I have just been reminiscing about how as a child I wrote poetry about our hamster’s cancer and sketched him in a dignified portrait. Mum wept over it’s beauty and felt I really ‘got’ Colin and that my little sister owner of Colin had neglected him in his time of need. Colin had such a big cancer lump that one of his little legs couldn’t touch the ground. Mum made him an assault course out of bog rolls as if it was his last chance holiday to Disney Land and so he could prove himself as a Xtina Aguilera fighter. We watched how he courageously dragged himself around as Mum wept with pride and pity. Mum became so consumed by Colin’s plight that when he eventually died she panicked and didn’t know how to tell my sister. So she left him in his cage and went off to work to do a radio interview, as she was an education specialist by this point. When the interviewer asked her a question about children she responded she believed all children deserved to be “Healthy happy hamsters” she was mortified to have announced this impromptu up beat rodent mantra in replacement for something that made sense in her role as expert in child education! Its a story that is often told and actually has outlived the upset of Colin. Cheers for that Col!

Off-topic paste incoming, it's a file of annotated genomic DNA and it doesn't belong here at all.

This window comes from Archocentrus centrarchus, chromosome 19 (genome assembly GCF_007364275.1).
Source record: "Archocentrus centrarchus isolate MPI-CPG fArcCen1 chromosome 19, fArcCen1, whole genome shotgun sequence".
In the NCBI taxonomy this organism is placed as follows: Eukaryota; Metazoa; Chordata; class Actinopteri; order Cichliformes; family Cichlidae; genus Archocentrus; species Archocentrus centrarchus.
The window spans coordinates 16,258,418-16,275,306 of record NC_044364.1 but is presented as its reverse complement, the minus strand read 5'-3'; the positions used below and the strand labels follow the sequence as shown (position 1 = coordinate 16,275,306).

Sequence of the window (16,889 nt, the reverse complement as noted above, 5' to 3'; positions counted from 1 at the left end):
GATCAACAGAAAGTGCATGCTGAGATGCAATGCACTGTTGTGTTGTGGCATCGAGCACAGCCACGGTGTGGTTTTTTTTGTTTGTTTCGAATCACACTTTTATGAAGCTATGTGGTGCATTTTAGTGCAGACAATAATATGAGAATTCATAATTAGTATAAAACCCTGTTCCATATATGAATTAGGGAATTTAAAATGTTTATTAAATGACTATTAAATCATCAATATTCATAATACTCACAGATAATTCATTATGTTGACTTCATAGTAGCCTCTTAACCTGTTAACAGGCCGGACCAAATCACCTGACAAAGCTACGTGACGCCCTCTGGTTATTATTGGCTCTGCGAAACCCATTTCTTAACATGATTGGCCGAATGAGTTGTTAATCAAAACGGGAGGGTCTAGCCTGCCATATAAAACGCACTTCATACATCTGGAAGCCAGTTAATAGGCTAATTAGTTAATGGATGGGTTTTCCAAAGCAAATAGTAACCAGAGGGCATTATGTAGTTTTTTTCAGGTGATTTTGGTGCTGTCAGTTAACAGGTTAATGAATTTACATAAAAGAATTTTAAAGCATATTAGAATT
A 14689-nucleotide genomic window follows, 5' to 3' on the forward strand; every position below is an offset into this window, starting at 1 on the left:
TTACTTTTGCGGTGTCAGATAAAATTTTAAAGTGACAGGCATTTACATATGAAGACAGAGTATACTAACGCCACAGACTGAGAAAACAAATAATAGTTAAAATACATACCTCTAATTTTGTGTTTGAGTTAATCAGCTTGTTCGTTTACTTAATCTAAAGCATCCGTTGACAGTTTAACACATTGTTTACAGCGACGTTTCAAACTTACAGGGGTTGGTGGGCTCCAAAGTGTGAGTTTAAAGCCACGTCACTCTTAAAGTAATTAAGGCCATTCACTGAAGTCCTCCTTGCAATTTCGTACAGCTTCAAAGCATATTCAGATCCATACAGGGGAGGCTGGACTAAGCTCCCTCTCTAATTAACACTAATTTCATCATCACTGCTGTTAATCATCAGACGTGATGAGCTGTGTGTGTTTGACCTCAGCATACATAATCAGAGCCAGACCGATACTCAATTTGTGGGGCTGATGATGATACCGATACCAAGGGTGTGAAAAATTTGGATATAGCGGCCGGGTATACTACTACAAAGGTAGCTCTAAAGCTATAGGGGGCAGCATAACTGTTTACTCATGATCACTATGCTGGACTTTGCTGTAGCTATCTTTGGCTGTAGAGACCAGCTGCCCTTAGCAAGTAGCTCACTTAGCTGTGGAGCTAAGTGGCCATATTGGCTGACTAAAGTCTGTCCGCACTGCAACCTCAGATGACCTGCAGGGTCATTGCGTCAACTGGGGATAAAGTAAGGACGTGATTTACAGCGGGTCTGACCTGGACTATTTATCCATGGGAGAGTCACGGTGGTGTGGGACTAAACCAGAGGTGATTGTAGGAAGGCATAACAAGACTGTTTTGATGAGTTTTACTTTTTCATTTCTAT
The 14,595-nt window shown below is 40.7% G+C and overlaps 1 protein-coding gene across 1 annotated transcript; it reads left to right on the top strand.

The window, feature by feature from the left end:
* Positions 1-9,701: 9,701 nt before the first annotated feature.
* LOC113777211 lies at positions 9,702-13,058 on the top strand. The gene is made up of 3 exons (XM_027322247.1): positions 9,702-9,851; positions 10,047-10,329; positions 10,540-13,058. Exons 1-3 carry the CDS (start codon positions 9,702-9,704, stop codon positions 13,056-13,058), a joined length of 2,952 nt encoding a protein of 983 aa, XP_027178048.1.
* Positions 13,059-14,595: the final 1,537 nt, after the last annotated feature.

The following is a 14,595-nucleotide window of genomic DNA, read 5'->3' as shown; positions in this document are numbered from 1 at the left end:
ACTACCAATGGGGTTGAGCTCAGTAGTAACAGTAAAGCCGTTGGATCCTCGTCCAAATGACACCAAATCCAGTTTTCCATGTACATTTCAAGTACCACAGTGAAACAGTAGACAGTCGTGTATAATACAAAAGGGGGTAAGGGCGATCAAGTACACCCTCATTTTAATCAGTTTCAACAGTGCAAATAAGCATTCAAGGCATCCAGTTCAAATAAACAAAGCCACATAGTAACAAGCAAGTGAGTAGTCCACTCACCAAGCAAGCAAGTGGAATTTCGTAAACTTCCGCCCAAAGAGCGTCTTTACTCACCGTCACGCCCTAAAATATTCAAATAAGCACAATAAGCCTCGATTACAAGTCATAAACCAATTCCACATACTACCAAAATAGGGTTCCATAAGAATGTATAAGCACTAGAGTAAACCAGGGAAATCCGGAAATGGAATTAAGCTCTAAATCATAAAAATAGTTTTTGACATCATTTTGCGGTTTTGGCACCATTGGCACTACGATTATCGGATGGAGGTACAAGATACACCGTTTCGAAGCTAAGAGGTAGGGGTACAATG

As a child I also wrote and illustrated a manual about how to hold a funeral for a dwarf rabbit including helpful sketches. Obvs my rabbit had actually died mid way through the original manual I had commissioned myself to do, the brief being a more upbeat working title ‘How to look after a dwarf rabbit’ but after we’d gone away for the wkd and left him with Norma she’d let him out in the garden potentially over night *witness statements vary* and he ate something poisoned in the green house and died – well that what they told me. My conspiracy theory is he froze to death but I don’t want to re-open the case at this stage. Either way Thumper was dead. Frozen outstretched and dead in the green house. Norma bought me a china rabbit ornament as compensation which Mum made me write a thank you letter for because Norma felt so bad. Mum was always making us write thank you letters. I felt like writing ‘thank you for killing my rabbit’. But I didn’t as mum pounded empathy into us like my rabbit ONCE pounded the ground with his fluffy alive Thumper feet and now he was dead and I was thanking his murderer! I hated the china rabbit ornament for two reasons 1) It looked nothing like my rabbit and 2) it me reminded OF my dead rabbit. None the less I couldn’t throw it away it remained on my bedroom shelf as a murderous monument in cheap china.